Other collaborators in the study included the Donald Danforth Plant Science Center and Orion Genomics, both of St. Louis, Mo.

Sean Kearns | NSF
Further information:
http://nsf.gov/bio/pubs/awards/genome03.htm
http://www.nsf.gov/od/lpa/news/03/pr03114_priors.htm
http://www.nsf.gov/bio/dbi/dbi_pgr.htm

More articles from Life Sciences:

nachricht Decoding the genome's cryptic language
27.02.2017 | University of California - San Diego

nachricht New risk factors for anxiety disorders
24.02.2017 | Julius-Maximilians-Universität Würzburg

All articles from Life Sciences >>>

The most recent press releases about innovation >>>

Die letzten 5 Focus-News des innovations-reports im Überblick:

Im Focus: Safe glide at total engine failure with ELA-inside

On January 15, 2009, Chesley B. Sullenberger was celebrated world-wide: after the two engines had failed due to bird strike, he and his flight crew succeeded after a glide flight with an Airbus A320 in ditching on the Hudson River. All 155 people on board were saved.

On January 15, 2009, Chesley B. Sullenberger was celebrated world-wide: after the two engines had failed due to bird strike, he and his flight crew succeeded...

Im Focus: Breakthrough with a chain of gold atoms

In the field of nanoscience, an international team of physicists with participants from Konstanz has achieved a breakthrough in understanding heat transport

In the field of nanoscience, an international team of physicists with participants from Konstanz has achieved a breakthrough in understanding heat transport

Im Focus: DNA repair: a new letter in the cell alphabet

Results reveal how discoveries may be hidden in scientific “blind spots”

Cells need to repair damaged DNA in our genes to prevent the development of cancer and other diseases. Our cells therefore activate and send “repair-proteins”...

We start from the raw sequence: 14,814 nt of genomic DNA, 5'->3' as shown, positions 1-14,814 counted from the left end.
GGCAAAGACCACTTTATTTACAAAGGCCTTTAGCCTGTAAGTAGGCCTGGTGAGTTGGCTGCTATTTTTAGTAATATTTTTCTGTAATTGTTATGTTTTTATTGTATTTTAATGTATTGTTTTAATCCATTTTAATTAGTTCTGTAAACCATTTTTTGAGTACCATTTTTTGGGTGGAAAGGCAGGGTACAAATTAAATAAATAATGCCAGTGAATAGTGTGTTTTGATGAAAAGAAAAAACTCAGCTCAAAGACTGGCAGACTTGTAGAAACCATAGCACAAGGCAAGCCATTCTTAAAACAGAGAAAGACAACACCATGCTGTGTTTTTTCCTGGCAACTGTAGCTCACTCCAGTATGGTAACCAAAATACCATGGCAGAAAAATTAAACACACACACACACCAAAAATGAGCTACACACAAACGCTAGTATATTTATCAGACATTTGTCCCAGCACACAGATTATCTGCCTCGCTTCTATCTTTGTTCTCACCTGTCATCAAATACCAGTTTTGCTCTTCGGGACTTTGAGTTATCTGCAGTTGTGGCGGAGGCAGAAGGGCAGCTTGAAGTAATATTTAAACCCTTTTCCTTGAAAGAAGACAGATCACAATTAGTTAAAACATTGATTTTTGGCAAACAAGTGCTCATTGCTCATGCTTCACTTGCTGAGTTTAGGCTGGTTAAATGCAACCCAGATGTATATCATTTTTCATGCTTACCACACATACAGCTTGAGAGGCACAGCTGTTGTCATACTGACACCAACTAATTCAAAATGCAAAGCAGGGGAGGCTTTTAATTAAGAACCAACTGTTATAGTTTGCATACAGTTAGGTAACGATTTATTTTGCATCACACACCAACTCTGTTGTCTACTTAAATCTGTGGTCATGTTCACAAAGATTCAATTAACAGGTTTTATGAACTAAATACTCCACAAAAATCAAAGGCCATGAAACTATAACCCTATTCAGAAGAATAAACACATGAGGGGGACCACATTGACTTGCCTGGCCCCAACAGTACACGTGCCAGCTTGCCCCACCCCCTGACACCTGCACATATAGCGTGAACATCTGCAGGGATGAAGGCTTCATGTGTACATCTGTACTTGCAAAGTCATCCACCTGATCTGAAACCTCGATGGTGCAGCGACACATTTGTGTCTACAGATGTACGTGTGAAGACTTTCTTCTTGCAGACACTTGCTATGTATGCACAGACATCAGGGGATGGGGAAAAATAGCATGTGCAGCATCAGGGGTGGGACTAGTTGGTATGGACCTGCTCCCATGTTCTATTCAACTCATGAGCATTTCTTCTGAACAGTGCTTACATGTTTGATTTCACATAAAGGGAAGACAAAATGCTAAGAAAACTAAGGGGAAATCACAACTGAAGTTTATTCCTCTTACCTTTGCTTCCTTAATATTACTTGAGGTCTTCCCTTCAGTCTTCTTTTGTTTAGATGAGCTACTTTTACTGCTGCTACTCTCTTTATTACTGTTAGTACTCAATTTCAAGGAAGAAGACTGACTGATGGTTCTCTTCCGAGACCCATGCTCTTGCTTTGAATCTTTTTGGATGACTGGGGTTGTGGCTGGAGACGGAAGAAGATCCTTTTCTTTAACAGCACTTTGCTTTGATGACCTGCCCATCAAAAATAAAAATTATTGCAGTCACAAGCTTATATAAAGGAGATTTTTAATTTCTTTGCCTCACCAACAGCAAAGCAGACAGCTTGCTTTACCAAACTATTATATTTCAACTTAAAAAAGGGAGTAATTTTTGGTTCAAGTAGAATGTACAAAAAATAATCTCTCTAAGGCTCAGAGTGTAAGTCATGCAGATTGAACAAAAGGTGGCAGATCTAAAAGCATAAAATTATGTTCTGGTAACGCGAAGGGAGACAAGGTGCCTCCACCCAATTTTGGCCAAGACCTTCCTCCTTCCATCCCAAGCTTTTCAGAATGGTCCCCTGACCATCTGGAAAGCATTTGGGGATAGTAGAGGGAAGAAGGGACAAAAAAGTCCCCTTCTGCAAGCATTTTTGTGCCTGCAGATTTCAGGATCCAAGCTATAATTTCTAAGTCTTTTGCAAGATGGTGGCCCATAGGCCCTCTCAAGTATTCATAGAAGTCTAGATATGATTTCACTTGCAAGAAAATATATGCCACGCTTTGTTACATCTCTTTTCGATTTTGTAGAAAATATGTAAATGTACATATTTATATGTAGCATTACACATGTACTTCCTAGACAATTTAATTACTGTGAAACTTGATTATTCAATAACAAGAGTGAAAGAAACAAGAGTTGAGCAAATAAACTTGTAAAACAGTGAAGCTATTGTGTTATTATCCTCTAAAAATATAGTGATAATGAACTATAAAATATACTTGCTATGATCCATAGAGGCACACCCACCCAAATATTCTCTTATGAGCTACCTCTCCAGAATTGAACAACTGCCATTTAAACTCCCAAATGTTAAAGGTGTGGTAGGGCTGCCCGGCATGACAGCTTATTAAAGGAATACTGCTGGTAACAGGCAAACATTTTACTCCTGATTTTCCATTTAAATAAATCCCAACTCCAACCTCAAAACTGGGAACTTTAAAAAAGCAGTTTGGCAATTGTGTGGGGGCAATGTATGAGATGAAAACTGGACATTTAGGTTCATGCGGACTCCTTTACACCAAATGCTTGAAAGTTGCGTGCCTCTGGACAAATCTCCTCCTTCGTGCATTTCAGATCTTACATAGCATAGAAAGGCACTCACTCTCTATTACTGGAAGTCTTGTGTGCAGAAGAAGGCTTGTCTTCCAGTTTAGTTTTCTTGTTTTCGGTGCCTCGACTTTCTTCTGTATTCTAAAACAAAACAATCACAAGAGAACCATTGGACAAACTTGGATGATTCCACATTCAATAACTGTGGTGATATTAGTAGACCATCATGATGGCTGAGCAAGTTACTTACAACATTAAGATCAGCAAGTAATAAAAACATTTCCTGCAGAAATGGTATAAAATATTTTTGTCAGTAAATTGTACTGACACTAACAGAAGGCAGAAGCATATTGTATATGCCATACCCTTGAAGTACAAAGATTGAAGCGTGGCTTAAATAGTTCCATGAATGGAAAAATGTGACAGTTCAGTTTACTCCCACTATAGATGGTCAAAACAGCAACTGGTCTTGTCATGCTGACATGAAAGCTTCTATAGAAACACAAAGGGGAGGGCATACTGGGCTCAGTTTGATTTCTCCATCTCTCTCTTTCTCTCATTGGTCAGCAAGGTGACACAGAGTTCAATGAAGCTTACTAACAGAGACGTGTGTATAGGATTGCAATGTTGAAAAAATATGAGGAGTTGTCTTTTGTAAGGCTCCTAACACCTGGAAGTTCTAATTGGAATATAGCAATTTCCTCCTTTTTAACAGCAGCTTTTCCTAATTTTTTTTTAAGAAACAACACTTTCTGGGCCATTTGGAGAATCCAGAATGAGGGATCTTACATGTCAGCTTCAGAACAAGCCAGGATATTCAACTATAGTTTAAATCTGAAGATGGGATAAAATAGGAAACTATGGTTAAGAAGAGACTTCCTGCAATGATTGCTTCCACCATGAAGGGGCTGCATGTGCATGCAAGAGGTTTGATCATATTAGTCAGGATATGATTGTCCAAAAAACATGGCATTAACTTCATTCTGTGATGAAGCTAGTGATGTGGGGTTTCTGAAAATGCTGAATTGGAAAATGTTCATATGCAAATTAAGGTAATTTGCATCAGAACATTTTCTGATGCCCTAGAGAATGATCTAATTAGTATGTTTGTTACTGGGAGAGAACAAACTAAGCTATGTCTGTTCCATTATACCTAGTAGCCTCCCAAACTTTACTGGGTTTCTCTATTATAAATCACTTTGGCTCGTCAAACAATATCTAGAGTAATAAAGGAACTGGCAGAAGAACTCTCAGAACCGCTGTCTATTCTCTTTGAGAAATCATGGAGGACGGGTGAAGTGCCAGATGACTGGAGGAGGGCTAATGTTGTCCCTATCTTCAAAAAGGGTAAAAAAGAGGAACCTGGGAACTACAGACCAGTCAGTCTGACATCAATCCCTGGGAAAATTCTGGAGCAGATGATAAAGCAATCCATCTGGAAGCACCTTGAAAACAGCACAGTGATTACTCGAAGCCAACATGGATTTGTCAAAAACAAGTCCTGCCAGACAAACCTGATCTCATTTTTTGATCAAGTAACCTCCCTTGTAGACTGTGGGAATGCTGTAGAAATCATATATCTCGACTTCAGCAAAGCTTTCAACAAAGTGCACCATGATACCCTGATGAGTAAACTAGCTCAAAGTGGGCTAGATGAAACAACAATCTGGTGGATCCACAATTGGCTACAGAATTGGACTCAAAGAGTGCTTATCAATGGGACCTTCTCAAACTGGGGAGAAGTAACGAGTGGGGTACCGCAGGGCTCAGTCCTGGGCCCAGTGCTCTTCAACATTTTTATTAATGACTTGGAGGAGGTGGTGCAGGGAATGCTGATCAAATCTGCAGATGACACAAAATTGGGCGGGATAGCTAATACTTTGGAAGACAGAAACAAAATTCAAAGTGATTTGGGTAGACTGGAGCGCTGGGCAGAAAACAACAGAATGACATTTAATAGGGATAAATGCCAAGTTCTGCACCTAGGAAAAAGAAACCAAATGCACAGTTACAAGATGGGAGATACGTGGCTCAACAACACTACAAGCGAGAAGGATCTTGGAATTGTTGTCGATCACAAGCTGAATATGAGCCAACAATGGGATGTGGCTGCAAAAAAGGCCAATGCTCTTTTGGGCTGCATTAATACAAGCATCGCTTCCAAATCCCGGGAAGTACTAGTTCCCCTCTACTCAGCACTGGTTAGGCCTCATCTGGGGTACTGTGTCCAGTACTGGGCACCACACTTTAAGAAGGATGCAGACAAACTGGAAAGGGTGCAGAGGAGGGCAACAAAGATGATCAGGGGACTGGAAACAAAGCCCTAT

Im Focus: Dresdner scientists print tomorrow’s world

The Fraunhofer IWS Dresden and Technische Universität Dresden inaugurated their jointly operated Center for Additive Manufacturing Dresden (AMCD) with a festive ceremony on February 7, 2017. Scientists from various disciplines perform research on materials, additive manufacturing processes and innovative technologies, which build up components in a layer by layer process. This technology opens up new horizons for component design and combinations of functions. For example during fabrication, electrical conductors and sensors are already able to be additively manufactured into components. They provide information about stress conditions of a product during operation.

The 3D-printing technology, or additive manufacturing as it is often called, has long made the step out of scientific research laboratories into industrial...

Im Focus: Mimicking nature's cellular architectures via 3-D printing

Research offers new level of control over the structure of 3-D printed materials

Nature does amazing things with limited design materials. Grass, for example, can support its own weight, resist strong wind loads, and recover after being...

All Focus news of the innovation-report >>>

Anzeige

Anzeige

Event News

Booth and panel discussion – The Lindau Nobel Laureate Meetings at the AAAS 2017 Annual Meeting

13.02.2017 | Event News

Complex Loading versus Hidden Reserves

10.02.2017 | Event News

International Conference on Crystal Growth in Freiburg

09.02.2017 | Event News

 
Latest News

New pop-up strategy inspired by cuts, not folds

27.02.2017 | Materials Sciences

Sandia uses confined nanoparticles to improve hydrogen storage materials performance

27.02.2017 | Interdisciplinary Research

Decoding the genome's cryptic language

27.02.2017 | Life Sciences

VideoLinks
B2B-VideoLinks
More VideoLinks >>>